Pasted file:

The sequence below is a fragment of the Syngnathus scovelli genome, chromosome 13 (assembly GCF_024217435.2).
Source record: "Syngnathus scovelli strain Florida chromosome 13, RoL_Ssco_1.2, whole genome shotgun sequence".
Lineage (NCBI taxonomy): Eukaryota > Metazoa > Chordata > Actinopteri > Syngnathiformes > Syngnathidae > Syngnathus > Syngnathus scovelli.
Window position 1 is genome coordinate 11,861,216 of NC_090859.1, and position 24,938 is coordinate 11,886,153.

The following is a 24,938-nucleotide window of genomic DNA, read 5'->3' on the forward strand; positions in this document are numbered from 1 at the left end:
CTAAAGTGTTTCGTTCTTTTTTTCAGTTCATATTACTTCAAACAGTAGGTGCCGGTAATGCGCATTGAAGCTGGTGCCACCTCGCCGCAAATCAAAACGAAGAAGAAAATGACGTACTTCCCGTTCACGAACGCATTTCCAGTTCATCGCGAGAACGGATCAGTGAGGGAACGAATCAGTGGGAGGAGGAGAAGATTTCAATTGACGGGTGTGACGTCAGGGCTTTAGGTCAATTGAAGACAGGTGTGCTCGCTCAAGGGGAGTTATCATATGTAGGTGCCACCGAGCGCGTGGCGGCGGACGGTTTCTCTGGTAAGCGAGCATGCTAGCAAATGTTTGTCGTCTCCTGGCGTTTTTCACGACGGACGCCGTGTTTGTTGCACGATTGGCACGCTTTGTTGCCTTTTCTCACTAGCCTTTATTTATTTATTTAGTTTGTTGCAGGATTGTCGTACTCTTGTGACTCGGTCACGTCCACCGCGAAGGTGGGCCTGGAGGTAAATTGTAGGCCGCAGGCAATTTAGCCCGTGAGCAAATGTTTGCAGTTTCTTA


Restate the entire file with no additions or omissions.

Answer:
The sequence below is a fragment of the Syngnathus scovelli genome, chromosome 13 (assembly GCF_024217435.2).
Source record: "Syngnathus scovelli strain Florida chromosome 13, RoL_Ssco_1.2, whole genome shotgun sequence".
Lineage (NCBI taxonomy): Eukaryota > Metazoa > Chordata > Actinopteri > Syngnathiformes > Syngnathidae > Syngnathus > Syngnathus scovelli.
Window position 1 is genome coordinate 11,861,216 of NC_090859.1, and position 24,938 is coordinate 11,886,153.

The following is a 24,938-nucleotide window of genomic DNA, read 5'->3' on the forward strand; positions in this document are numbered from 1 at the left end:
CTAAAGTGTTTCGTTCTTTTTTTCAGTTCATATTACTTCAAACAGTAGGTGCCGGTAATGCGCATTGAAGCTGGTGCCACCTCGCCGCAAATCAAAACGAAGAAGAAAATGACGTACTTCCCGTTCACGAACGCATTTCCAGTTCATCGCGAGAACGGATCAGTGAGGGAACGAATCAGTGGGAGGAGGAGAAGATTTCAATTGACGGGTGTGACGTCAGGGCTTTAGGTCAATTGAAGACAGGTGTGCTCGCTCAAGGGGAGTTATCATATGTAGGTGCCACCGAGCGCGTGGCGGCGGACGGTTTCTCTGGTAAGCGAGCATGCTAGCAAATGTTTGTCGTCTCCTGGCGTTTTTCACGACGGACGCCGTGTTTGTTGCACGATTGGCACGCTTTGTTGCCTTTTCTCACTAGCCTTTATTTATTTATTTAGTTTGTTGCAGGATTGTCGTACTCTTGTGACTCGGTCACGTCCACCGCGAAGGTGGGCCTGGAGGTAAATTGTAGGCCGCAGGCAATTTAGCCCGTGAGCAAATGTTTGCAGTTTCTTA